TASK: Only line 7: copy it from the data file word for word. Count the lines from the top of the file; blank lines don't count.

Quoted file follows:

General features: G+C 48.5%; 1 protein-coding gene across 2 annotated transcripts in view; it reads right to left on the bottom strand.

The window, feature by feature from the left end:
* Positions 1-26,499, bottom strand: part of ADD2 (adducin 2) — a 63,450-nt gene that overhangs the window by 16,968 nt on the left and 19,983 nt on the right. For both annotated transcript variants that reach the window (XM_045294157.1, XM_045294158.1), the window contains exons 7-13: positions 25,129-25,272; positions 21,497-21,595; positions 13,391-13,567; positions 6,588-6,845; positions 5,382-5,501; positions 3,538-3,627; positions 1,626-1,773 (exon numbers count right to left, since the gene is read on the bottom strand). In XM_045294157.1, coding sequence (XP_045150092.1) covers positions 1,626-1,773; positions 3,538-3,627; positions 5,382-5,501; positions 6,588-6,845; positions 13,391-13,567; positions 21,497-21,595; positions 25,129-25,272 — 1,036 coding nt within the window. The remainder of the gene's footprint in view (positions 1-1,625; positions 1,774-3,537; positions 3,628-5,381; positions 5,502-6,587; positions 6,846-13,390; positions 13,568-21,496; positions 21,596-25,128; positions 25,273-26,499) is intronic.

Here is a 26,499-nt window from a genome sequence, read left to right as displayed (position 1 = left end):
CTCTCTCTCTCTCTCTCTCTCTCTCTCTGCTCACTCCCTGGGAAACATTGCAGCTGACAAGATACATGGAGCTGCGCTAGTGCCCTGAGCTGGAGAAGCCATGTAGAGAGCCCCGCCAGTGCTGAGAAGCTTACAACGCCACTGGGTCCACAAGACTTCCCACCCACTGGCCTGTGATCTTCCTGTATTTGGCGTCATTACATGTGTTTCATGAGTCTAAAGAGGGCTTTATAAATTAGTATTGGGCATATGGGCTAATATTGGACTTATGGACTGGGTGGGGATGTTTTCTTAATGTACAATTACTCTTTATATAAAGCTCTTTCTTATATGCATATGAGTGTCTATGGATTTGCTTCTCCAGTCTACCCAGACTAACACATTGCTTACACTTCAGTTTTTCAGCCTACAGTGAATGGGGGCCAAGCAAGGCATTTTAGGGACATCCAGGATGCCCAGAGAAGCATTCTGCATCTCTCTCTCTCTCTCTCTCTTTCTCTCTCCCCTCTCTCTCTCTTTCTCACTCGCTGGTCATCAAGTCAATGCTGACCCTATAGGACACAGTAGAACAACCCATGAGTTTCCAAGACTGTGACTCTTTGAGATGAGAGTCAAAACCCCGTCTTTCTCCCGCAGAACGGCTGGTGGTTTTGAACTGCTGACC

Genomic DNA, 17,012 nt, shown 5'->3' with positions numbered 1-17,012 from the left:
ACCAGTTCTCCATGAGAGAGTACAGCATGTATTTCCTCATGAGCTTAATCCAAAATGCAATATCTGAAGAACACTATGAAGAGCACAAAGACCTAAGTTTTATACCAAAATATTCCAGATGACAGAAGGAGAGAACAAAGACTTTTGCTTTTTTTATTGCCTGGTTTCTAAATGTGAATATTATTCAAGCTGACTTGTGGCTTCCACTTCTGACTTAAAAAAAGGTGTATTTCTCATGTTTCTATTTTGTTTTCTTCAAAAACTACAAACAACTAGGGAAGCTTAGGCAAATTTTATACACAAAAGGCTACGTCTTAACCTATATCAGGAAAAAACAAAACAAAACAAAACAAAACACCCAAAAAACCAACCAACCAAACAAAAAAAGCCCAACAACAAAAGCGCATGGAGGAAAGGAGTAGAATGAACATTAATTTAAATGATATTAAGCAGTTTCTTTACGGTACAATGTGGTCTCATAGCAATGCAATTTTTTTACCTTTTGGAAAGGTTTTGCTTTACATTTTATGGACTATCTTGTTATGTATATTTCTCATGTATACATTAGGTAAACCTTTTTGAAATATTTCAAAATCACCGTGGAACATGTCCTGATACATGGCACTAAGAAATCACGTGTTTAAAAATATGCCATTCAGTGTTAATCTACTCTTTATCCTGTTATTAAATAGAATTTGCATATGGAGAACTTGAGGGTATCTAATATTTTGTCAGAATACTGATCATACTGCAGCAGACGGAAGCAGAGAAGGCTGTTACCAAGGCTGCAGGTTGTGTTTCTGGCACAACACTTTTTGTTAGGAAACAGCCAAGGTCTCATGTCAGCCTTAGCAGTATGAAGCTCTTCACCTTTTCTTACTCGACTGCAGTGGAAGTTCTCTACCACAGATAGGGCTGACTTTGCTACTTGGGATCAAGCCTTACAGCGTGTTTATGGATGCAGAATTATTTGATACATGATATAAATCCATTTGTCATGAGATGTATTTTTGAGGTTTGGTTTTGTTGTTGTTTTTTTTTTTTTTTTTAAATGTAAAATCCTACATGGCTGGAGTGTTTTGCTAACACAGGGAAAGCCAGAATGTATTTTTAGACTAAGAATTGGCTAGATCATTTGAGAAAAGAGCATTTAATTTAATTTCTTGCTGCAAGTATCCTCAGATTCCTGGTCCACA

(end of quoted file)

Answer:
ACCAGTTCTCCATGAGAGAGTACAGCATGTATTTCCTCATGAGCTTAATCCAAAATGCAATATCTGAAGAACACTATGAAGAGCACAAAGACCTAAGTTTTATACCAAAATATTCCAGATGACAGAAGGAGAGAACAAAGACTTTTGCTTTTTTTATTGCCTGGTTTCTAAATGTGAATATTATTCAAGCTGACTTGTGGCTTCCACTTCTGACTTAAAAAAAGGTGTATTTCTCATGTTTCTATTTTGTTTTCTTCAAAAACTACAAACAACTAGGGAAGCTTAGGCAAATTTTATACACAAAAGGCTACGTCTTAACCTATATCAGGAAAAAACAAAACAAAACAAAACAAAACACCCAAAAAACCAACCAACCAAACAAAAAAAGCCCAACAACAAAAGCGCATGGAGGAAAGGAGTAGAATGAACATTAATTTAAATGATATTAAGCAGTTTCTTTACGGTACAATGTGGTCTCATAGCAATGCAATTTTTTTACCTTTTGGAAAGGTTTTGCTTTACATTTTATGGACTATCTTGTTATGTATATTTCTCATGTATACATTAGGTAAACCTTTTTGAAATATTTCAAAATCACCGTGGAACATGTCCTGATACATGGCACTAAGAAATCACGTGTTTAAAAATATGCCATTCAGTGTTAATCTACTCTTTATCCTGTTATTAAATAGAATTTGCATATGGAGAACTTGAGGGTATCTAATATTTTGTCAGAATACTGATCATACTGCAGCAGACGGAAGCAGAGAAGGCTGTTACCAAGGCTGCAGGTTGTGTTTCTGGCACAACACTTTTTGTTAGGAAACAGCCAAGGTCTCATGTCAGCCTTAGCAGTATGAAGCTCTTCACCTTTTCTTACTCGACTGCAGTGGAAGTTCTCTACCACAGATAGGGCTGACTTTGCTACTTGGGATCAAGCCTTACAGCGTGTTTATGGATGCAGAATTATTTGATACATGATATAAATCCATTTGTCATGAGATGTATTTTTGAGGTTTGGTTTTGTTGTTGTTTTTTTTTTTTTTTTTAAATGTAAAATCCTACATGGCTGGAGTGTTTTGCTAACACAGGGAAAGCCAGAATGTATTTTTAGACTAAGAATTGGCTAGATCATTTGAGAAAAGAGCATTTAATTTAATTTCTTGCTGCAAGTATCCTCAGATTCCTGGTCCACA